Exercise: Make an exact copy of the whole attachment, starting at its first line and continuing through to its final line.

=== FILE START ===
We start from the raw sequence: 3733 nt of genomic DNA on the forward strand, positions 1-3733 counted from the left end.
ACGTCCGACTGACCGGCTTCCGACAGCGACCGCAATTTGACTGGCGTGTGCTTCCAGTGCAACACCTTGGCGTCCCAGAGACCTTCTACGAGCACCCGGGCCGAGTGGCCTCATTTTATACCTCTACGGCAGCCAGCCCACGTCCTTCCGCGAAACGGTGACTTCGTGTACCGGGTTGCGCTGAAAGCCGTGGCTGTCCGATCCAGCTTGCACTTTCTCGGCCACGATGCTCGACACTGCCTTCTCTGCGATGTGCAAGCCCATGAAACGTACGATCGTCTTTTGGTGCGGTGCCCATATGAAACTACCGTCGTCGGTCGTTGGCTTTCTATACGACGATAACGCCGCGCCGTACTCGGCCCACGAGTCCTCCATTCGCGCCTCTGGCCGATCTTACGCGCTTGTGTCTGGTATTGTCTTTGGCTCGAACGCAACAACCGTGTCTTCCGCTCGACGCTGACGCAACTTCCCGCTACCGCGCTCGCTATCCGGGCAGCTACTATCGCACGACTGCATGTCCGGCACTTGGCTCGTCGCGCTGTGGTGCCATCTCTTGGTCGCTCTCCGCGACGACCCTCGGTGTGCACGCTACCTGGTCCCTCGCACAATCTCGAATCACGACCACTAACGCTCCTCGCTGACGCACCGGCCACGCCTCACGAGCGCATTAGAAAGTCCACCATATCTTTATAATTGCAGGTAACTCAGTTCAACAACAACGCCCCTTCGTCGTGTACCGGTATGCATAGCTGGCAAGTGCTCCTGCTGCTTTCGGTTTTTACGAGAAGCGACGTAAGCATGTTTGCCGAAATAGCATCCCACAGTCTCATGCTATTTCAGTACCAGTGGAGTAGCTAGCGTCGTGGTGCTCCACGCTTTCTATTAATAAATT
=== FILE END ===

We start from the raw sequence: 3733 nt of genomic DNA on the forward strand, positions 1-3733 counted from the left end.
ACGTCCGACTGACCGGCTTCCGACAGCGACCGCAATTTGACTGGCGTGTGCTTCCAGTGCAACACCTTGGCGTCCCAGAGACCTTCTACGAGCACCCGGGCCGAGTGGCCTCATTTTATACCTCTACGGCAGCCAGCCCACGTCCTTCCGCGAAACGGTGACTTCGTGTACCGGGTTGCGCTGAAAGCCGTGGCTGTCCGATCCAGCTTGCACTTTCTCGGCCACGATGCTCGACACTGCCTTCTCTGCGATGTGCAAGCCCATGAAACGTACGATCGTCTTTTGGTGCGGTGCCCATATGAAACTACCGTCGTCGGTCGTTGGCTTTCTATACGACGATAACGCCGCGCCGTACTCGGCCCACGAGTCCTCCATTCGCGCCTCTGGCCGATCTTACGCGCTTGTGTCTGGTATTGTCTTTGGCTCGAACGCAACAACCGTGTCTTCCGCTCGACGCTGACGCAACTTCCCGCTACCGCGCTCGCTATCCGGGCAGCTACTATCGCACGACTGCATGTCCGGCACTTGGCTCGTCGCGCTGTGGTGCCATCTCTTGGTCGCTCTCCGCGACGACCCTCGGTGTGCACGCTACCTGGTCCCTCGCACAATCTCGAATCACGACCACTAACGCTCCTCGCTGACGCACCGGCCACGCCTCACGAGCGCATTAGAAAGTCCACCATATCTTTATAATTGCAGGTAACTCAGTTCAACAACAACGCCCCTTCGTCGTGTACCGGTATGCATAGCTGGCAAGTGCTCCTGCTGCTTTCGGTTTTTACGAGAAGCGACGTAAGCATGTTTGCCGAAATAGCATCCCACAGTCTCATGCTATTTCAGTACCAGTGGAGTAGCTAGCGTCGTGGTGCTCCACGCTTTCTATTAATAAATT